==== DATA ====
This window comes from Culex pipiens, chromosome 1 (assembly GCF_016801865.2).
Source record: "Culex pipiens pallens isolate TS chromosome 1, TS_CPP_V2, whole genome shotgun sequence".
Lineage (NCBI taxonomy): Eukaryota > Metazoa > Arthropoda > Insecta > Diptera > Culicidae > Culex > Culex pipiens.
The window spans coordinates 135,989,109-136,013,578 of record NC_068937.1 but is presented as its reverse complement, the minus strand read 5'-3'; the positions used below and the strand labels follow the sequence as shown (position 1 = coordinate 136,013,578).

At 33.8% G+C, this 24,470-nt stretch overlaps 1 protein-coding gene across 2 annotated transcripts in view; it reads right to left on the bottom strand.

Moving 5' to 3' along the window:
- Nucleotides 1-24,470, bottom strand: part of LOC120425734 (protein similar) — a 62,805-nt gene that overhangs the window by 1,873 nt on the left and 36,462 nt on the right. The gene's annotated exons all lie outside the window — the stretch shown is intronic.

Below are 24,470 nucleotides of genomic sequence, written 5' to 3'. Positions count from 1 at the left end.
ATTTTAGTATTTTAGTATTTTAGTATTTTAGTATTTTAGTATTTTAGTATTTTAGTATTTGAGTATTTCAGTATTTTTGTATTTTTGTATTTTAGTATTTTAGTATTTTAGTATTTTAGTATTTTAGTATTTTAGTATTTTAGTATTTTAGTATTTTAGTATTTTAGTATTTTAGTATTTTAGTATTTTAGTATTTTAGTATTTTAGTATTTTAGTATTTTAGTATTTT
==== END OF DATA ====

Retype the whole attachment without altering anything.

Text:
This window comes from Culex pipiens, chromosome 1 (assembly GCF_016801865.2).
Source record: "Culex pipiens pallens isolate TS chromosome 1, TS_CPP_V2, whole genome shotgun sequence".
Lineage (NCBI taxonomy): Eukaryota > Metazoa > Arthropoda > Insecta > Diptera > Culicidae > Culex > Culex pipiens.
The window spans coordinates 135,989,109-136,013,578 of record NC_068937.1 but is presented as its reverse complement, the minus strand read 5'-3'; the positions used below and the strand labels follow the sequence as shown (position 1 = coordinate 136,013,578).

At 33.8% G+C, this 24,470-nt stretch overlaps 1 protein-coding gene across 2 annotated transcripts in view; it reads right to left on the bottom strand.

Moving 5' to 3' along the window:
- Nucleotides 1-24,470, bottom strand: part of LOC120425734 (protein similar) — a 62,805-nt gene that overhangs the window by 1,873 nt on the left and 36,462 nt on the right. The gene's annotated exons all lie outside the window — the stretch shown is intronic.

Below are 24,470 nucleotides of genomic sequence, written 5' to 3'. Positions count from 1 at the left end.
ATTTTAGTATTTTAGTATTTTAGTATTTTAGTATTTTAGTATTTTAGTATTTTAGTATTTGAGTATTTCAGTATTTTTGTATTTTTGTATTTTAGTATTTTAGTATTTTAGTATTTTAGTATTTTAGTATTTTAGTATTTTAGTATTTTAGTATTTTAGTATTTTAGTATTTTAGTATTTTAGTATTTTAGTATTTTAGTATTTTAGTATTTTAGTATTTTAGTATTTT